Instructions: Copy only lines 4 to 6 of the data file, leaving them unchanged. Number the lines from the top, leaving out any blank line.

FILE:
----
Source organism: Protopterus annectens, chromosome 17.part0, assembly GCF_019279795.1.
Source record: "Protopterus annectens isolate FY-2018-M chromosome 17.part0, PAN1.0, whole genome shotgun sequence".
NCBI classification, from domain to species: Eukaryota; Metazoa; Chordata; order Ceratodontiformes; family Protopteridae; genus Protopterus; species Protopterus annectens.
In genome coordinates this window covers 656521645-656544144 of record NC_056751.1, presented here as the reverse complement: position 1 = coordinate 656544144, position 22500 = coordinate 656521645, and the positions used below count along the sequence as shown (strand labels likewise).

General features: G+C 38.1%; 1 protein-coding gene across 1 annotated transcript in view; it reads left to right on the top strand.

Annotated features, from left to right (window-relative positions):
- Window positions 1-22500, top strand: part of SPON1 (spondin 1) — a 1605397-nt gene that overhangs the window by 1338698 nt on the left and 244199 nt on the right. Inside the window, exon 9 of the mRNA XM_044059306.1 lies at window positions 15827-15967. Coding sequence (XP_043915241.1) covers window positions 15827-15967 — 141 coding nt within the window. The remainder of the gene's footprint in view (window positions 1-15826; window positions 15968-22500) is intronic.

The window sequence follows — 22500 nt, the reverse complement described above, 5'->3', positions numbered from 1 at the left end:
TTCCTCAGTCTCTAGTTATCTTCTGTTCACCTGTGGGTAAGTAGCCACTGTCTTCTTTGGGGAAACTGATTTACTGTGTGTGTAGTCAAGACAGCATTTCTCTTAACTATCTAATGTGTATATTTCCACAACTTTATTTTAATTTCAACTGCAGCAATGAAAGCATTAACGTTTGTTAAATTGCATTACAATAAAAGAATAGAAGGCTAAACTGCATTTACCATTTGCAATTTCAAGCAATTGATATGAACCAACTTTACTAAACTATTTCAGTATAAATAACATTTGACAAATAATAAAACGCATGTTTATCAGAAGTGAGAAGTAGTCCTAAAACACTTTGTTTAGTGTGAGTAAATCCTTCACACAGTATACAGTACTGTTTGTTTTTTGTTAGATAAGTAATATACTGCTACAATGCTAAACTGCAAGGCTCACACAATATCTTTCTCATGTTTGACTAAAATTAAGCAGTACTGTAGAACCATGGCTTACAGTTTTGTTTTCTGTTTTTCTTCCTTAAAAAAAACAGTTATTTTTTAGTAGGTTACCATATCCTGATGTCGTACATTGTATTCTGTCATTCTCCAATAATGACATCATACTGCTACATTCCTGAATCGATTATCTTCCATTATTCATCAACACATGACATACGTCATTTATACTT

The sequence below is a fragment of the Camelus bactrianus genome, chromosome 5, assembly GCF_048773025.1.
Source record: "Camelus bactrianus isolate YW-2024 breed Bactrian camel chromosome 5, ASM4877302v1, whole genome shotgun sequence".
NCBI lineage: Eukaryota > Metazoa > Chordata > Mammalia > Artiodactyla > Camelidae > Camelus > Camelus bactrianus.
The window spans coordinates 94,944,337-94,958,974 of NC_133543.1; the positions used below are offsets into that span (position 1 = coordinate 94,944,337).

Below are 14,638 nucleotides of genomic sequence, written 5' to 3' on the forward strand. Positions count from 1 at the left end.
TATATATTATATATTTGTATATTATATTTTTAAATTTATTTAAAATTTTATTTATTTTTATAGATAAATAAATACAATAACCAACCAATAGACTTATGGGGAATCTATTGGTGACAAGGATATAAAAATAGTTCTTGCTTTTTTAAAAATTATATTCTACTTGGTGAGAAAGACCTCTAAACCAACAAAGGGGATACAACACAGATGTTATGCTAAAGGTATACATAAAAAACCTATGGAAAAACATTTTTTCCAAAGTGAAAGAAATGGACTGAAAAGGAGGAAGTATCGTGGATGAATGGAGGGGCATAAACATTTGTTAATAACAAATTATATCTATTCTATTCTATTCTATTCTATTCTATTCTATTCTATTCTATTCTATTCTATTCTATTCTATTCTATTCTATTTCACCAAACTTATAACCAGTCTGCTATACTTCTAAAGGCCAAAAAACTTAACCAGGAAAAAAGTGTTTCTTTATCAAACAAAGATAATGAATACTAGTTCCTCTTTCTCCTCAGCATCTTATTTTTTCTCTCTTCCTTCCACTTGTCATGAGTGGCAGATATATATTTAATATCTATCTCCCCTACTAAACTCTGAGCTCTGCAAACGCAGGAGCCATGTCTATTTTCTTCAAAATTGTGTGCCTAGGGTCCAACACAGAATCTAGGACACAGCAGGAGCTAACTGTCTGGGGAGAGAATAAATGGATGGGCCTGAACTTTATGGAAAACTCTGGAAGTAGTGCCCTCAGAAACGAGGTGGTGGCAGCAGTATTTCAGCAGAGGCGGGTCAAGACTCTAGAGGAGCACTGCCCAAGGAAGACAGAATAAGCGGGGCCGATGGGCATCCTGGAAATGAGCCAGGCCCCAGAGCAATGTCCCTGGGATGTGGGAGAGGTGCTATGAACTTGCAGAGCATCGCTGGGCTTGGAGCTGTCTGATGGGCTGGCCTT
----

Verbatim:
In genome coordinates this window covers 656521645-656544144 of record NC_056751.1, presented here as the reverse complement: position 1 = coordinate 656544144, position 22500 = coordinate 656521645, and the positions used below count along the sequence as shown (strand labels likewise).

General features: G+C 38.1%; 1 protein-coding gene across 1 annotated transcript in view; it reads left to right on the top strand.

Annotated features, from left to right (window-relative positions):